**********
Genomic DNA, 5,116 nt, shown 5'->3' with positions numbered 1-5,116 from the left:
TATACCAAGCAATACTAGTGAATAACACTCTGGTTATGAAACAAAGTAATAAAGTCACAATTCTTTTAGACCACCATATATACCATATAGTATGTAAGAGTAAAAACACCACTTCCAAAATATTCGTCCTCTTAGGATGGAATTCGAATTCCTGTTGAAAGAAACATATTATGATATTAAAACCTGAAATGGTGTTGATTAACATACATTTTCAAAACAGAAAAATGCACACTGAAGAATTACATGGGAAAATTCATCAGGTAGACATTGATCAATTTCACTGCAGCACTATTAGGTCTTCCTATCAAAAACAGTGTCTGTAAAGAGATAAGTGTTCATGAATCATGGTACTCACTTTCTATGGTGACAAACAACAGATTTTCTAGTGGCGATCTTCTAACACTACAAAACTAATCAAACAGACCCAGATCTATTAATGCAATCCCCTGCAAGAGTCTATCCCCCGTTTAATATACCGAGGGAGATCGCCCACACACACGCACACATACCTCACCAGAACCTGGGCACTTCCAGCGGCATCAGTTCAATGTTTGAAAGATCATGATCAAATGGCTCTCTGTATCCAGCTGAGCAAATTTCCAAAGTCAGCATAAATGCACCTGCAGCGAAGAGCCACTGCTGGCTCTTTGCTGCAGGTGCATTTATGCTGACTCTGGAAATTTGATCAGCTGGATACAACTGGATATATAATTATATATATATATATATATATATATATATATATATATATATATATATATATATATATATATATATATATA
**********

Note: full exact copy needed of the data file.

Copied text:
Genomic DNA, 5,116 nt, shown 5'->3' with positions numbered 1-5,116 from the left:
TATACCAAGCAATACTAGTGAATAACACTCTGGTTATGAAACAAAGTAATAAAGTCACAATTCTTTTAGACCACCATATATACCATATAGTATGTAAGAGTAAAAACACCACTTCCAAAATATTCGTCCTCTTAGGATGGAATTCGAATTCCTGTTGAAAGAAACATATTATGATATTAAAACCTGAAATGGTGTTGATTAACATACATTTTCAAAACAGAAAAATGCACACTGAAGAATTACATGGGAAAATTCATCAGGTAGACATTGATCAATTTCACTGCAGCACTATTAGGTCTTCCTATCAAAAACAGTGTCTGTAAAGAGATAAGTGTTCATGAATCATGGTACTCACTTTCTATGGTGACAAACAACAGATTTTCTAGTGGCGATCTTCTAACACTACAAAACTAATCAAACAGACCCAGATCTATTAATGCAATCCCCTGCAAGAGTCTATCCCCCGTTTAATATACCGAGGGAGATCGCCCACACACACGCACACATACCTCACCAGAACCTGGGCACTTCCAGCGGCATCAGTTCAATGTTTGAAAGATCATGATCAAATGGCTCTCTGTATCCAGCTGAGCAAATTTCCAAAGTCAGCATAAATGCACCTGCAGCGAAGAGCCACTGCTGGCTCTTTGCTGCAGGTGCATTTATGCTGACTCTGGAAATTTGATCAGCTGGATACAACTGGATATATAATTATATATATATATATATATATATATATATATATATATATATATATATATATATATATATATATATATATA